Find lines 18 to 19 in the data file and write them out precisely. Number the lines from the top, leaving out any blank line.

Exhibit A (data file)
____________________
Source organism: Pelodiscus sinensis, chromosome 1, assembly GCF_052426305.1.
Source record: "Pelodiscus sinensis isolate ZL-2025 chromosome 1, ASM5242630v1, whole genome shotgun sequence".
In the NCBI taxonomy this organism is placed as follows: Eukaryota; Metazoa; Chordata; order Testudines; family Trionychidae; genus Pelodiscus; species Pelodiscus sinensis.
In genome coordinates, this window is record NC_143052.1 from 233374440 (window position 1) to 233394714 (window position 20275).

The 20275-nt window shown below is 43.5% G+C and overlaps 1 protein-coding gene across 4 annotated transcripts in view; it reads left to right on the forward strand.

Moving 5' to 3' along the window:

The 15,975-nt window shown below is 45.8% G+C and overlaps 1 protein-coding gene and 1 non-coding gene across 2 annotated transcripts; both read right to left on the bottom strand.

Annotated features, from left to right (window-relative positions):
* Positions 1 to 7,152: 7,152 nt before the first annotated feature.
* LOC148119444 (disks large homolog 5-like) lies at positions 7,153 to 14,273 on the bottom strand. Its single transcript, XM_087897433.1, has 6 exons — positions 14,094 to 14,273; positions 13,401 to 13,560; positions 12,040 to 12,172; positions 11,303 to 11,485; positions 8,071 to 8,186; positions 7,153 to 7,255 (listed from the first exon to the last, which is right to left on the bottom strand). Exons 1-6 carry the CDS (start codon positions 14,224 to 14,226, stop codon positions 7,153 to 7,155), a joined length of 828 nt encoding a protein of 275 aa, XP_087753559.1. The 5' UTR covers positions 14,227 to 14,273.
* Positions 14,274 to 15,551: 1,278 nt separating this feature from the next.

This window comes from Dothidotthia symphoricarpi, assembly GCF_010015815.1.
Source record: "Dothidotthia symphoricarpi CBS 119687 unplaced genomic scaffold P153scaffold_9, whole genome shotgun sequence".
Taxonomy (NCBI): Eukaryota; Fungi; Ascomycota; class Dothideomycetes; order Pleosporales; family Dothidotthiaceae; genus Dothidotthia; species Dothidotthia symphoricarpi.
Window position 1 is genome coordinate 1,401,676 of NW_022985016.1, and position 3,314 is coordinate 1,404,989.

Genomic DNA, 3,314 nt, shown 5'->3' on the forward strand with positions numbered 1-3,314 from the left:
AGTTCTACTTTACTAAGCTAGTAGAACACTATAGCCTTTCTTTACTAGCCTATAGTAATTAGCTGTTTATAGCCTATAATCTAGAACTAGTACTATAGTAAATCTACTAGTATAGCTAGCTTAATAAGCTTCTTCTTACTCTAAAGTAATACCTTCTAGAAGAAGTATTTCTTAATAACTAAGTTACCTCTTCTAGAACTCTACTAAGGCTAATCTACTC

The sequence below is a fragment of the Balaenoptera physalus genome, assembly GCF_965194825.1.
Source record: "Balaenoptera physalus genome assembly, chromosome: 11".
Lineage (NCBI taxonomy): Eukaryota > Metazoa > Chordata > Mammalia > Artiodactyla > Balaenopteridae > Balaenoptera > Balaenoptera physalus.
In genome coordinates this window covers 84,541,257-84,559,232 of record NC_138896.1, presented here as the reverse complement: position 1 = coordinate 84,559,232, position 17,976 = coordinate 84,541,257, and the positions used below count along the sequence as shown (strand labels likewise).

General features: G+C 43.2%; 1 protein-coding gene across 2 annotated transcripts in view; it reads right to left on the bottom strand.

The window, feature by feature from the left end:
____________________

The sequence below is a fragment of the Balaenoptera physalus genome, assembly GCF_965194825.1.
Source record: "Balaenoptera physalus genome assembly, chromosome: 11".